Mark Zuckerberg had dinner with senators to discuss looming tech regulations

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Facebook CEO Mark Zuckerberg arrives to testify before a joint hearing of the US Senate Commerce, Science and Transportation Committee and Senate Judiciary Committee on Capitol Hill, April 10, 2018 in Washington, DC.
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Facebook CEO Mark Zuckerberg went to dinner with about half a dozen senators in Washington, D.C. Wednesday to discuss regulations that lawmakers have been eager to enact on his industry.

Sen. Mark Warner, D-Va., “helped organize” the dinner meeting “at Facebook’s request,” at a restaurant in D.C. Wednesday night, a spokesperson for his office confirmed to CNBC. Warner has been one of the leading figures in Congress championing legislation that would regulate the tech industry.

A Facebook spokesperson confirmed to CNBC Wednesday that Zuckerberg would be in D.C. “to meet with policymakers and talk about future internet regulation.” No public events are planned, the spokesperson said.

The dinner meeting is Zuckerberg’s first known official return to D.C. to face lawmakers since his 2018 testimonies in front of both chambers of Congress following the Cambridge Analytica scandal. Those testimonies marked the beginning of an era of intense tech scrutiny by lawmakers, who have held multiple hearings with Facebook and its peers over the past year about user privacy, content moderation and competition.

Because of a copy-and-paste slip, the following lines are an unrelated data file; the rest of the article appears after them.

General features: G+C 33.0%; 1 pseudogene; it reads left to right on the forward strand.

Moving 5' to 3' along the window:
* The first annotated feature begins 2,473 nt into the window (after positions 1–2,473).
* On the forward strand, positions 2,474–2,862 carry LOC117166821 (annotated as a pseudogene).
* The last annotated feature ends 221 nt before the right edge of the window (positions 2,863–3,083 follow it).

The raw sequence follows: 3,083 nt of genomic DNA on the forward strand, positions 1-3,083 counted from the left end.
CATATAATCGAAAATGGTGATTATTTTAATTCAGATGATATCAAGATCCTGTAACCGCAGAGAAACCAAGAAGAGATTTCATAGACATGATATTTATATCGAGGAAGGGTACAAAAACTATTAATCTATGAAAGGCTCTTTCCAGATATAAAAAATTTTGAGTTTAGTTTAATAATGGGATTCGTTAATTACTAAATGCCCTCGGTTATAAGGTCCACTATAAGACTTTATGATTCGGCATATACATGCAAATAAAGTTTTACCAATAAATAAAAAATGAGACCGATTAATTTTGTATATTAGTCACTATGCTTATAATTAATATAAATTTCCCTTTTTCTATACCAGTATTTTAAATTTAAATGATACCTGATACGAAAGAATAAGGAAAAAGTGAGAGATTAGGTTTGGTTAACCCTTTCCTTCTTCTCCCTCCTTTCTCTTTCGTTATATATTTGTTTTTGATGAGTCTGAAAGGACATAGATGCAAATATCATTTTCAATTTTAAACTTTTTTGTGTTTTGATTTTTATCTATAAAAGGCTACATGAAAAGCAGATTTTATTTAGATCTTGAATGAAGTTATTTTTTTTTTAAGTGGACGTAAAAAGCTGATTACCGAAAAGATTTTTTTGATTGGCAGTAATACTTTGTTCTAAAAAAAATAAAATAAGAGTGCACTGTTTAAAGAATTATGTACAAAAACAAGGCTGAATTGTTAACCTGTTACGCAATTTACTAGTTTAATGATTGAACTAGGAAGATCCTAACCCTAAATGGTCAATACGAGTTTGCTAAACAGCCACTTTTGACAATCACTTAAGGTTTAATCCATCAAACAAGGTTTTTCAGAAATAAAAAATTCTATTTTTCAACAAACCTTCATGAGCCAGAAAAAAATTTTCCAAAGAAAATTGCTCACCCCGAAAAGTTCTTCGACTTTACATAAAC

“The participants had a discussion touching on multiple issues, including the role and responsibility of social media platforms in protecting our democracy, and what steps Congress should take to defend our elections, protect consumer data, and encourage competition in the social media space,” according to the spokesperson.

Sen. Richard Blumenthal, D-Conn., also attended the dinner, a spokesperson confirmed to CNBC. Blumenthal sits on both the Senate Judiciary Committee and the Senate Commerce Committee. Earlier on Wednesday, he questioned a Facebook representative about the firm’s content removal practices at a hearing about the responsibility social media companies have to moderate violent content. On Tuesday, Blumenthal pressed the heads of the Federal Trade Commission and the Antitrust Division of the Department of Justice to work swiftly in their investigations of Big Tech at a hearing on antitrust.

Sen. Maria Cantwell, D-Wash., the ranking member on the Senate Commerce Committee who also attended Wednesday’s hearing, also met with Zuckerberg Wednesday night, her office confirmed.

A spokesperson for Sen. Jerry Moran, R-Kan., told CNBC that Facebook had reached out to schedule a meeting on Thursday.

As Zuckerberg returns to D.C., Facebook is facing at least two probes into its competitive practices by the FTC and a bipartisan group of state attorneys general. Meanwhile, the DOJ previously announced a broad review of the tech industry, without naming specific companies of focus.

All this comes on the heels of a $5 billion settlement Facebook struck with the FTC ending a probe into its privacy practices. The investigation began after reports revealed that political data firm Cambridge Analytica used Facebook data without user consent to target U.S. voters in the 2016 presidential election.

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